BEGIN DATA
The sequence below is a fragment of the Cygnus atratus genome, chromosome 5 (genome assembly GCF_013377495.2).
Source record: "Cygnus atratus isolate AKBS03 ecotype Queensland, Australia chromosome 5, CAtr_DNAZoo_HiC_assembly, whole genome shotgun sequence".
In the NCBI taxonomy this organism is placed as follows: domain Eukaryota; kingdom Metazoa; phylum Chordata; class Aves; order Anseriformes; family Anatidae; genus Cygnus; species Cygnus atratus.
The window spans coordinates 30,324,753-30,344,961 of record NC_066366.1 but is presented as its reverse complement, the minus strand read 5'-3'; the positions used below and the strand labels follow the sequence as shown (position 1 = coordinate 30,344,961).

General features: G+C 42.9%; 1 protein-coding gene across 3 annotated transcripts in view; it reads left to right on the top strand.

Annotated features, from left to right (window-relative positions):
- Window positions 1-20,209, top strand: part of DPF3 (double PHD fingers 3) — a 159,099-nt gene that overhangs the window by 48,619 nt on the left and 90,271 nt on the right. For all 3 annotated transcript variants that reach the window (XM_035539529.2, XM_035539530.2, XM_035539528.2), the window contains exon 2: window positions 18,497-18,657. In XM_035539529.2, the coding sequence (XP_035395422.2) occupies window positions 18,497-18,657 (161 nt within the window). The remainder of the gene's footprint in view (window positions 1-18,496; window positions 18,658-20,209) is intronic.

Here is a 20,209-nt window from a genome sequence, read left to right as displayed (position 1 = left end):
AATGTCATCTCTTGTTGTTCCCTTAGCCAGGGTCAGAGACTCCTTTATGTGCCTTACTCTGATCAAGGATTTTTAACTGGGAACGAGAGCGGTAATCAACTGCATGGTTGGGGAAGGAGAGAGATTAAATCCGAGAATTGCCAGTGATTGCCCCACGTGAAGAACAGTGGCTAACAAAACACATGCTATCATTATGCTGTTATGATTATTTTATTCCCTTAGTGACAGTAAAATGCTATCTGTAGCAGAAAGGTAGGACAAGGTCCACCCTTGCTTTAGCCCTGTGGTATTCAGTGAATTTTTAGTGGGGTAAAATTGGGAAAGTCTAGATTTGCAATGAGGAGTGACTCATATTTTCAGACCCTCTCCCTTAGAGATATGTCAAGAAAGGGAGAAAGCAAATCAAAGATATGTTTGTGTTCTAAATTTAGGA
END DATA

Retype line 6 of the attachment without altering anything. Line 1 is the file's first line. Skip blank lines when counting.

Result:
Annotated features, from left to right (window-relative positions):